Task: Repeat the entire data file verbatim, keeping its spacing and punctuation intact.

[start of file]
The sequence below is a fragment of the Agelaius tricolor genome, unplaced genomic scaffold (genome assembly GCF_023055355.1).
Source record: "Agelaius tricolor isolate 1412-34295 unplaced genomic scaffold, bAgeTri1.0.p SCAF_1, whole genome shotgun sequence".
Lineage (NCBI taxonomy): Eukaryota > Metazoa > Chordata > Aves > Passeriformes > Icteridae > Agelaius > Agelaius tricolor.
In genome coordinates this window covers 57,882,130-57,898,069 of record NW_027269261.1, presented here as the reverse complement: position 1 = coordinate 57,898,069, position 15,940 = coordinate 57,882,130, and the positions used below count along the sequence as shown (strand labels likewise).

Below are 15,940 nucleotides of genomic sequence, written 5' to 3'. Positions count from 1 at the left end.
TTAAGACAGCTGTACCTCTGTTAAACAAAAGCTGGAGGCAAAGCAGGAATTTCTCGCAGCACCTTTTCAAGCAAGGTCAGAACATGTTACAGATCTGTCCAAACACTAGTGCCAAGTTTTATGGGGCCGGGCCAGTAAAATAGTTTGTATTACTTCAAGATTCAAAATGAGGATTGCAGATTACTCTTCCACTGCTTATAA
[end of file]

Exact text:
The sequence below is a fragment of the Agelaius tricolor genome, unplaced genomic scaffold (genome assembly GCF_023055355.1).
Source record: "Agelaius tricolor isolate 1412-34295 unplaced genomic scaffold, bAgeTri1.0.p SCAF_1, whole genome shotgun sequence".
Lineage (NCBI taxonomy): Eukaryota > Metazoa > Chordata > Aves > Passeriformes > Icteridae > Agelaius > Agelaius tricolor.
In genome coordinates this window covers 57,882,130-57,898,069 of record NW_027269261.1, presented here as the reverse complement: position 1 = coordinate 57,898,069, position 15,940 = coordinate 57,882,130, and the positions used below count along the sequence as shown (strand labels likewise).

Below are 15,940 nucleotides of genomic sequence, written 5' to 3'. Positions count from 1 at the left end.
TTAAGACAGCTGTACCTCTGTTAAACAAAAGCTGGAGGCAAAGCAGGAATTTCTCGCAGCACCTTTTCAAGCAAGGTCAGAACATGTTACAGATCTGTCCAAACACTAGTGCCAAGTTTTATGGGGCCGGGCCAGTAAAATAGTTTGTATTACTTCAAGATTCAAAATGAGGATTGCAGATTACTCTTCCACTGCTTATAA